The Next Louisville

Education
4:57 pm
Wed February 20, 2013

Kentucky Students Make Strides in AP Testing

The College Board

Over 12,000 Kentucky public high school graduates took an Advanced Placement exam last year, according to new data released Wednesday by the College Board.

That’s nearly a 75 percent increase from Kentucky’s graduating class five years ago. Half of those students--or 6,067--received a high enough score to qualify for credit at the college level, which is a benefit of taking AP courses and exams.

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Education
3:32 pm
Tue February 19, 2013

Author Sarah Garland Tells Louisville's School Desegregation Story

Author Sarah Garland writes about Jefferson County's desegregation policy in "Divided We Fail."

Louisville native and author Sarah Garland spoke with WFPL about her new book, Divided We Fail: The Story of an African American Community that Ended the Era of School Desegregation.

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Education
4:00 pm
Mon February 18, 2013

Representatives from Louisville's Out-of-School Time Charter Share Ideas in Baltimore

Last year, members of Louisville's Out-of-School Time Charter sign partnership agreement.

Members of Louisville's Out-of-School Time Coordinating Council Charter will share ideas in Baltimore Thursday with other cities that are seeking to improve after school programming.

Louisville was one of nine cities nationwide that received a Wallace Foundation grant to improve systems supporting after-school programs. 

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Education
10:08 am
Mon February 18, 2013

Jefferson County Public Schools Students Respond to 'Academic Genocide' Comments

Last week the Jefferson County Board of Education responded to criticism from Kentucky Education Commissioner Terry Holliday, who referred to the district’s lowest performing schools as “academic genocide.”

At last Monday’s school board meeting District 7’s Chris Brady addressed JCPS staff members, including three principals of low performing schools, asking what the student response has been.

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Local News
3:46 pm
Fri February 15, 2013

JCPS Board to Holliday: Talk to Us Before Media

Commissioner Terry Holliday used the words "academic genocide" while referring the JCPS' failure to adequately turn around student achievement at some schools.

Jefferson County Public Schools officials have released the following letter to media regarding comments made by Kentucky Education Commissioner Terry Holliday.

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Education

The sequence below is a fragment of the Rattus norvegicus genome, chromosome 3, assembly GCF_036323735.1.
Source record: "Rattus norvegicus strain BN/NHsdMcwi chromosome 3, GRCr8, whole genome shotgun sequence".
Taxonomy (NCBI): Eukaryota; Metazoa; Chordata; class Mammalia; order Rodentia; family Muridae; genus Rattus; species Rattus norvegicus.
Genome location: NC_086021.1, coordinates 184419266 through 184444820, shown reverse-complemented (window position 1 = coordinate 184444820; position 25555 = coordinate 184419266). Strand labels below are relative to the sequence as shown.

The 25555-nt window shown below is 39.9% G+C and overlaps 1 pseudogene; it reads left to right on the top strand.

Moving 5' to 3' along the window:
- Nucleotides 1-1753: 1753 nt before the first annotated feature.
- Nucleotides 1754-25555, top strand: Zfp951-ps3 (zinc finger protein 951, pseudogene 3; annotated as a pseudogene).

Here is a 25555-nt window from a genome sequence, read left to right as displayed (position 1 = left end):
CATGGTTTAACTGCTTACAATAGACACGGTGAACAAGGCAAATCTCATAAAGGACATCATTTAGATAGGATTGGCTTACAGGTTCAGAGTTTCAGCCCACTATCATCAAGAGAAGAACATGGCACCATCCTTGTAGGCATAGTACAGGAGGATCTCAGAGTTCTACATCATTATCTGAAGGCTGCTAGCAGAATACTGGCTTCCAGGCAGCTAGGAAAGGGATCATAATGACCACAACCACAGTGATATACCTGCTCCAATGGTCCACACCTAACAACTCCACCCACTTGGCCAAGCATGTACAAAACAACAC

12:00 pm
Fri February 15, 2013

Defining Failing Schools and Why Low Achieving Schools Aren’t Alone

Jefferson County Public Schools’ lowest-performing schools took a hit this week. First, Kentucky Education Commissioner Terry Holliday described the district's practices in a Courier-Journal article as “academic genocide.”

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Education
6:00 pm
Tue February 12, 2013

Kentucky Ed Commissioner: JCPS Shouldn't Be Surprised to See More State Intervention

Kentucky Education Commissioner Terry Holliday says his comments this week in a Courier-Journal article referring to JCPS’ lowest performing schools as “academic genocide” were “purposeful to get the community involved.”

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Education
11:00 pm
Mon February 11, 2013

JCPS Officials: State’s 'Priority' School Report Doesn’t Tell Full Story

Superintendent Donna Hargens addresses the media after Monday's board meeting.

Jefferson County Public Schools officials say there’s more to the report released last week showing a majority of the district’s lowest performing schools have not made adequate progress.

JCPS officials acknowledged at Monday’s board meeting more needs to be done to turn around the status of its lowest performing schools, but they say there have been some gains in student test scores.

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Education
6:00 am
Sun February 10, 2013

Jefferson County's 'Priority' Schools Struggle the Most

A majority of Kentucky’s priority schools—formerly known as persistently low-achieving—have not made adequate progress for turning around student achievement, according to a report presented to the Kentucky Board of Education this week. And Jefferson County is being singled out.

Of the 41 schools that have been deemed priority schools only 18 have made acceptable progress, said the education department's Susan Allred.

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Education
7:00 am
Mon February 4, 2013

How Some Louisville Teachers are Shifting Grading Practices and Redefining Success

Students and parents are often concerned with bad grades. Grades say a lot to colleges and universities and high scores on college entrance exams such as the ACT and SAT are important for getting into certain schools.

Depending on the teacher, points can be earned for class participation, going the extra mile to make visual presentations or through extra credit, among other measures.

That’s the way grading has been done the past century; educators including Brown School Principal Tim Healy say it should change.

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